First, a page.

Why does Texas have an Education problem?? Why does every major city have a road problem?? Why do we have high federal tax rates?? Why, Why, Why when it comes to State and Federal Issues ----------- because the laws allow the fraud to exist with very little consequence for those who are willing to sprint to a profit, here today and gone tomorrow business plans versus treating legitimate business ownership and responsible management as the State mandated way to be in business.

The Construction Citizen group of employers and industry professionals as well as the Construction Career Collaborative from a construction owner point of view is a step in the right direction for leveling the playing field. It is time for legislators to help us make construction a sought after trade by our young people and provide responsible business owners and employees a path to sustainability that is supported by comprehensive and effective law making.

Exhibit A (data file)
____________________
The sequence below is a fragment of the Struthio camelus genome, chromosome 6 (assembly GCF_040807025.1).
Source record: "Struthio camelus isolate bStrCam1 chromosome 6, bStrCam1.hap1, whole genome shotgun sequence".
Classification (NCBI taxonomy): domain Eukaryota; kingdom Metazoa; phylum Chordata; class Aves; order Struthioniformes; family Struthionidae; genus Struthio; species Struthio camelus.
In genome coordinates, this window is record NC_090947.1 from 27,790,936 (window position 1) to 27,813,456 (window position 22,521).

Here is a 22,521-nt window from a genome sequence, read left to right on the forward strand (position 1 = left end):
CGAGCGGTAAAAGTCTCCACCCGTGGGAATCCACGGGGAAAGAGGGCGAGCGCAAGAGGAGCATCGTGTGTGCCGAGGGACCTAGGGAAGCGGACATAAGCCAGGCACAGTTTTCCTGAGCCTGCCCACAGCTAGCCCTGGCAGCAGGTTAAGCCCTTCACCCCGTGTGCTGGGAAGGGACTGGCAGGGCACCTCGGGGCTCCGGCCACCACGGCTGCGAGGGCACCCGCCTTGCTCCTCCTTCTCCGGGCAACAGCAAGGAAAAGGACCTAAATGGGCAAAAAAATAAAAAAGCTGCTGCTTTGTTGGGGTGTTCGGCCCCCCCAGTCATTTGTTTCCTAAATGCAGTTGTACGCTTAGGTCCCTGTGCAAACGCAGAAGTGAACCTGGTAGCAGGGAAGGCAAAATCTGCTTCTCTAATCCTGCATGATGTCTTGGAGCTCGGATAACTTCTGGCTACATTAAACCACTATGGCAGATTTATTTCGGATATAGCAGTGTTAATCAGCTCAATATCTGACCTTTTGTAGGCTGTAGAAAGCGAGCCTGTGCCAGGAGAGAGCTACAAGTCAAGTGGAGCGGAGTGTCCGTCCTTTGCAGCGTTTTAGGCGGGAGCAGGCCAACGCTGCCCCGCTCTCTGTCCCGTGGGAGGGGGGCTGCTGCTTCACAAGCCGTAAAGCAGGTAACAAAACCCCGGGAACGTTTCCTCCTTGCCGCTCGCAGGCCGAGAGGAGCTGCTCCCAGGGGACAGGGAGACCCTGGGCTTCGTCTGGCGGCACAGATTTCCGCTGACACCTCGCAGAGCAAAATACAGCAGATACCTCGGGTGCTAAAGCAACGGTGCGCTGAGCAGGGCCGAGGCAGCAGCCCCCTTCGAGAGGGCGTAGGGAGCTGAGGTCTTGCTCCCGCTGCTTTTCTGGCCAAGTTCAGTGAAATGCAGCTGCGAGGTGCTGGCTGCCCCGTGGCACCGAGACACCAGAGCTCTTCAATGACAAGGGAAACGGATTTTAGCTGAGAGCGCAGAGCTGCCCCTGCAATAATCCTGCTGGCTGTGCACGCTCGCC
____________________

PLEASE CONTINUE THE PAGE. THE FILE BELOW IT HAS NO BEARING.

From a worker’s compensation insurance perspective, the trade contractors who truly operate with employees (like the members of Construction Citizen) are fighting an uphill battle in being able to compete with the fraud. Companies who operate with employees take great RISK when it comes to employee health and safety. We invest in these employees from recruiting, to training & retention and when accidents occur, we take responsibility. In the end, we get penalized in our Experience Modifier Rating (EMR) as a result of our reported losses. The worker’s compensation insurance industry needs to change how it rates companies who truly operate with employees. There needs to be a “favorable multiplier” placed on EMR’s of legitimate, employee driven trade contractor entities. On the other side, there needs to be a “not so favorable multiplier” placed on the EMR’s of Broker Contractors, those who operate without a single employee when it comes to “who” is doing the work for the Broker Contractor. As it is today, the Broker Contractor with a worker compensation policy on 5 office staff employees has no losses and a great EMR. Unfortunately, the buyer does not know that the contractor has NO employees when it comes who will be doing the work on the commercial project (new or reroof) and/or the residential house (new or reroof).